• What are you good at? (Think outside of your fitness skills. Consider research, business, motivation, organization, technology, etc.)
  • What experience or information do you have that makes your perspective unique?
  • What kind of relevant training or degree do you have?

“When writing a query, be sure to address why the topic is pertinent now, why it will interest readers and how it will benefit them,” recommends Vogel.

When first querying, you may want to start small—low-circulation magazines, websites and local newspapers—because these publications tend to be less competitive and easier to break into compared with larger magazines and websites, notes Vogel. “And getting assignments helps you practice your writing skills,” she adds.

Making a Good Impression

Once you’ve been assigned a fitness article, what can you do to make sure your editor wants to work with you again? Webster offers these suggestions:

Do a Good Job. Follow directions and stay in touch with the editor, especially if you find yourself struggling. It’s okay to ask for help. Editors appreciate honesty and sincere effort.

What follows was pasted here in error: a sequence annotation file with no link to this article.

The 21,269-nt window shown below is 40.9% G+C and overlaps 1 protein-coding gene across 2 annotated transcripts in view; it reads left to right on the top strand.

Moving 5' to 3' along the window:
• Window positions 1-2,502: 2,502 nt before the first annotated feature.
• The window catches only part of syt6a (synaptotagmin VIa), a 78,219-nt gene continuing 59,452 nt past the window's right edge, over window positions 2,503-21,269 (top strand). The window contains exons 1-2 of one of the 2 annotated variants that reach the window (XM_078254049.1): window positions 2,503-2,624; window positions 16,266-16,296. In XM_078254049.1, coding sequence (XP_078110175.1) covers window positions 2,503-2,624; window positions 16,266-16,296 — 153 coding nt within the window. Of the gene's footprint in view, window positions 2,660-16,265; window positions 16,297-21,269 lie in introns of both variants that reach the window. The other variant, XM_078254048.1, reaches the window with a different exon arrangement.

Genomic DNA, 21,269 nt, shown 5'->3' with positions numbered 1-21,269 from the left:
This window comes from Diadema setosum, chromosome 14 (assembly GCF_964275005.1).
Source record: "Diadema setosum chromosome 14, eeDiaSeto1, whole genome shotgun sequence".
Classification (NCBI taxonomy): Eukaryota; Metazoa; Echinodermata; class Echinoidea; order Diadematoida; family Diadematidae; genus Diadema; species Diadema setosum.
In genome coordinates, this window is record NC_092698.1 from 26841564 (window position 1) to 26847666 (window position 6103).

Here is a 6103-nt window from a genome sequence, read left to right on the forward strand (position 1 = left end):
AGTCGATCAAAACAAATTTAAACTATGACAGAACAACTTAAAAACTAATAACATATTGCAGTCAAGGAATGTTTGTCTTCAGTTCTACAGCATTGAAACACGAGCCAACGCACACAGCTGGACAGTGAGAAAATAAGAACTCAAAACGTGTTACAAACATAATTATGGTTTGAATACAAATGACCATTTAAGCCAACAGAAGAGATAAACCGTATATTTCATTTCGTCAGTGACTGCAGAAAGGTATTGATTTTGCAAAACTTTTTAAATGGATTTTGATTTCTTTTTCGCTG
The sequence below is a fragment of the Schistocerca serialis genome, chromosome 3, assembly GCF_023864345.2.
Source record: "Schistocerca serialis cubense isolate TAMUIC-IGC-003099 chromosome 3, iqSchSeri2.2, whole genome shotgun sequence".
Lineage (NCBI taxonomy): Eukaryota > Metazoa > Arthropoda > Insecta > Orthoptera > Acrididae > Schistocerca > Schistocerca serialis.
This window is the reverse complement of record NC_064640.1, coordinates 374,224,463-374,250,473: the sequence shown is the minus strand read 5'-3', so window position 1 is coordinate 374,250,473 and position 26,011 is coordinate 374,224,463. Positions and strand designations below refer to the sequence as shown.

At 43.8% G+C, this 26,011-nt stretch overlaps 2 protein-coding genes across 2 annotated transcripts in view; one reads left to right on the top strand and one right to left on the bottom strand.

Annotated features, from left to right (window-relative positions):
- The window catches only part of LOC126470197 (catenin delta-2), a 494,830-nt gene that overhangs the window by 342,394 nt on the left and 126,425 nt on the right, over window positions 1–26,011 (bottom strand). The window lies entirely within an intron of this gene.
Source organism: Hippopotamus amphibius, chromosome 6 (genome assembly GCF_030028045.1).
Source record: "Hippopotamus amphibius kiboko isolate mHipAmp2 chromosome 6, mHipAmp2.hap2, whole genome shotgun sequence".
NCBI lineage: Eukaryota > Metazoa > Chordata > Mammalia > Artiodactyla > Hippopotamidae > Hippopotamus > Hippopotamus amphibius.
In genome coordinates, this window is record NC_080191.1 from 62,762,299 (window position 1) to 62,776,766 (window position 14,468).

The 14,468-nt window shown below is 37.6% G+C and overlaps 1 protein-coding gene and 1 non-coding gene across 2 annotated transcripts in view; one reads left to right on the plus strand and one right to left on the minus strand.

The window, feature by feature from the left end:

Meet Your Deadline. Period. Life happens sometimes. Be in touch with the editor and let him or her know as soon as possible if there is a problem.

Don’t Write Too Much. Do not exceed the assigned word count. You may think you are doing an editor a favor by giving extra words, but editors have only a certain amount of space for your article. Make their jobs easier!

Turn in the Assignment You Were Assigned. Don’t veer off on your own without discussion with the editor.

Send in Factchecking/Backup Material. See what the magazine’s policy is regarding sources. You may need to provide material verifying who or what the sources are. You may also be asked to suggest art ideas or send in supporting, videos (for online tie-ins) or photos.

The Next Great Fitness Writer: You!

“Becoming a published fitness writer isn’t just for well-known people,” says Williams, who co-presented a session on fitness writing with Webster at the 2010 IDEA World Fitness Convention™. “I encourage everyone to take their best ideas and submit them to magazines!

“In fact, some of the people who attended our workshop sent their queries to IDEA and got them accepted!” she adds. “They are now official writers! So it can be done. Also, it’s really fun. I write all the time and love it.”